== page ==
Garden security: tips for securing gardens and outbuildings

Garden security: tips for securing gardens and outbuildings

Most of us are fairly clued up about the security of our homes – with alarms, multiple locks, movement sensors and security lights being commonplace. As a result, crime stats show you were almost four times less likely to be burgled in 2017 than in 1995!

But whilst we’re impressively canny about protecting our homes, too many of us are still prone to neglect the outside of our homes, with little or no thought to garden security. There’s a garden theft around every 8 minutes in the UK and the financial toll can be heavy – especially if you have expensive garden furniture or tools, or a garden office or workshop.

According to one insurance company the most commonly stolen items are bicycles and power tools, but also vulnerable are garden furniture, ornaments, plants and oil tanks. Thefts reported have even included a window, turf, fireworks, and gold bullion!

So here are some easy and accessible garden security tips on how to make your garden and outbuildings more crime-proof.

Natural ways to enhance garden security

Natural ways to enhance garden security

If you don’t fancy splashing out on high maintenance gadgetry, adopt a more horticultural security approach – planting prickly ‘defensive’ plants and shrubs like pyracantha, berberis or a native evergreen holly (there’s a good list of thorny hedges on the Hedges Direct website and the Thompson Morgan site has some good suggestions too).

These can make uninvited visitors life decidedly trickier and halt them in their tracks or bring them to your attention (perhaps through their exclamations of pain or annoyance), whilst also looking great. As an added bonus, the berries on shrubs like pyracantha and berberis can also be wildlife-friendly (the RSPB has more useful advice on bird-friendly berries if you are interested).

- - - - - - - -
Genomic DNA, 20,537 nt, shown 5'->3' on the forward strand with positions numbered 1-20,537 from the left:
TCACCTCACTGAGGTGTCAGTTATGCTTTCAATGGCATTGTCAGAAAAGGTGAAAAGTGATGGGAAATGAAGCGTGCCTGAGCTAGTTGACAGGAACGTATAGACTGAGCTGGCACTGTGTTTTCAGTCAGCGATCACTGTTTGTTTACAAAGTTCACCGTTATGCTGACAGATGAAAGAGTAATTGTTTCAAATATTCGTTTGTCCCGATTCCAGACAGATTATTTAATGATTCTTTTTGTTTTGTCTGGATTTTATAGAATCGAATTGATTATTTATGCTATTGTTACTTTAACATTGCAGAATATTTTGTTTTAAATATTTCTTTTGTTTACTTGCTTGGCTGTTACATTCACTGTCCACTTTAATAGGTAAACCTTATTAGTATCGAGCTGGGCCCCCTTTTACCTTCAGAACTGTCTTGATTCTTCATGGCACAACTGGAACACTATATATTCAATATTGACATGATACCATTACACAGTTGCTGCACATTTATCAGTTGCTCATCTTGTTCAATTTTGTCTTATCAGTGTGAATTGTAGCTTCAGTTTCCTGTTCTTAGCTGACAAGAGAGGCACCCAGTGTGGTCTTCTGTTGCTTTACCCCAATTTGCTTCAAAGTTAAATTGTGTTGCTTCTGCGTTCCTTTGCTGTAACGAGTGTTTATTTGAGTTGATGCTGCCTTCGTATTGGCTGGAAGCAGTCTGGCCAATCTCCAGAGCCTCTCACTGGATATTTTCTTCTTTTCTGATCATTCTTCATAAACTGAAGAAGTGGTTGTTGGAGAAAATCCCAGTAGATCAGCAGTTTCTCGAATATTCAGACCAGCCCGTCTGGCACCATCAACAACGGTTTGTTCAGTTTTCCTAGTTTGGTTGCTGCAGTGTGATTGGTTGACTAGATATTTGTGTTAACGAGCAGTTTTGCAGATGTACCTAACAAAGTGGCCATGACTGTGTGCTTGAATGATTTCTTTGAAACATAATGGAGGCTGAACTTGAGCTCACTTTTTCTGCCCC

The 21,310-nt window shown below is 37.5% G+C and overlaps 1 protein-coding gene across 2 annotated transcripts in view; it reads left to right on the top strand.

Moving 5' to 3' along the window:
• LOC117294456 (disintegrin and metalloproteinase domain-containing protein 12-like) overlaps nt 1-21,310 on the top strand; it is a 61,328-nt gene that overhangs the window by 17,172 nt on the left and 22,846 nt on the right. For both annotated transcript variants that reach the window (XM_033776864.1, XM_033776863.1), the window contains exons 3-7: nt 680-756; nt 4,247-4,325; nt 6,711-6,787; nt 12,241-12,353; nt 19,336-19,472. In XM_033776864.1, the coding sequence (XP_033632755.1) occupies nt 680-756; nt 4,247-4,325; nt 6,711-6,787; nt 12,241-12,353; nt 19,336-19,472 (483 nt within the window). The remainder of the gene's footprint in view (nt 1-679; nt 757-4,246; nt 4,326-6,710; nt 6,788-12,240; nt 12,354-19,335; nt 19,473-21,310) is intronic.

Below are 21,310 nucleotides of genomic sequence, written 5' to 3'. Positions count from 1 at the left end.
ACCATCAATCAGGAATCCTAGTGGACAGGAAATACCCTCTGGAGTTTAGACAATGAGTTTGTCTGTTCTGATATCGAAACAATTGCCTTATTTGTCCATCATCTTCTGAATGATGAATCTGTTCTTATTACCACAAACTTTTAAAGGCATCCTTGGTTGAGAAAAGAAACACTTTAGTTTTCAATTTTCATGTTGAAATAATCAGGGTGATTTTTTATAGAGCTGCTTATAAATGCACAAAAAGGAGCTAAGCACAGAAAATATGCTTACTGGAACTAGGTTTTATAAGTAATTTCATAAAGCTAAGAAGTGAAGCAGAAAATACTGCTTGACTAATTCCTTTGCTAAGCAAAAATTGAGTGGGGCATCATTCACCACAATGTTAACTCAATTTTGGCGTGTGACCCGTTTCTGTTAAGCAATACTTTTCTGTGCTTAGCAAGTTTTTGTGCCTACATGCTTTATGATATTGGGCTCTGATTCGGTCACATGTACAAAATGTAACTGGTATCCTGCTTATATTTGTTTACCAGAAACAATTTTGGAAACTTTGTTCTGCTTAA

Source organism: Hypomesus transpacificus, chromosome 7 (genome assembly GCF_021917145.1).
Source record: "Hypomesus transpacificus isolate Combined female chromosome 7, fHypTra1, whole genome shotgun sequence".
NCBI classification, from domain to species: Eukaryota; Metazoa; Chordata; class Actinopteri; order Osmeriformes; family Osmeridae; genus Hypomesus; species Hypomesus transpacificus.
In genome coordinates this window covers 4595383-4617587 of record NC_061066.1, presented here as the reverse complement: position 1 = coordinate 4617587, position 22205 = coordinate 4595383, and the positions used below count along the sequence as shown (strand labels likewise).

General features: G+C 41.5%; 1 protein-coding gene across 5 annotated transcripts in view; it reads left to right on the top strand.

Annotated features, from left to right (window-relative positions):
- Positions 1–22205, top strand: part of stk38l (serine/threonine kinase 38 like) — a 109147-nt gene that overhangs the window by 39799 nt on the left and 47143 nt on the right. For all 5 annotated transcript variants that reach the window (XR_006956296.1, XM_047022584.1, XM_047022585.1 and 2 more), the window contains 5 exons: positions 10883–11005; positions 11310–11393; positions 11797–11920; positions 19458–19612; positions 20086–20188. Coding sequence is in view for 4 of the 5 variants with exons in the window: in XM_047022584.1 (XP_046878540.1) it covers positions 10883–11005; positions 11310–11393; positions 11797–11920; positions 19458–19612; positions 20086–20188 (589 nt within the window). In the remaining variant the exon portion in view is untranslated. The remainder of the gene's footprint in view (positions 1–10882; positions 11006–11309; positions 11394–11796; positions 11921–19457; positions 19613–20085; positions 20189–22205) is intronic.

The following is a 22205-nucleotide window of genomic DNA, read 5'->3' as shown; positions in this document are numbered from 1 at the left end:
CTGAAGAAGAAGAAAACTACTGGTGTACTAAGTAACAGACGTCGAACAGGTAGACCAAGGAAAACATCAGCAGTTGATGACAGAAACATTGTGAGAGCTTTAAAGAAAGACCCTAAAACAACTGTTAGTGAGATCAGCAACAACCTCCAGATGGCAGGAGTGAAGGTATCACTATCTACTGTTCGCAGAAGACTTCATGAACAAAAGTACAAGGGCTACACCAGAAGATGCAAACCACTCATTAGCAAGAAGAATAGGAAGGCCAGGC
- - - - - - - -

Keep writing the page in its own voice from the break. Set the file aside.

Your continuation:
Spreading gravel or creating a gravel path also makes an inconspicuous approach impossible, while installing wooden or even spiked trellises on top of your walls can deter entry and improve garden security. You could even install planters down your walls and thorny climbing roses or spiky vines to stop people clambering over them. During the day you can enjoy looking at the planting whilst easily avoiding the prickles and thorns, but at night (to unsuspecting thieves) the plants can help to secure gardens and outbuildings.

Improve garden security with structure

Improve garden security with structure

Making your garden and its contents more secure need not even require money or specialist equipment and gadgets – the layout itself can help improve overall garden security.

Simple things like keeping hedges and shrubbery low to starve would-be intruders of hiding spots or cover can go a long way. Saga suggests limiting them to around 1m high. This keeps them hard to hide behind, but still tall enough to break up your garden or create the ‘rooms’ so beloved of garden designers.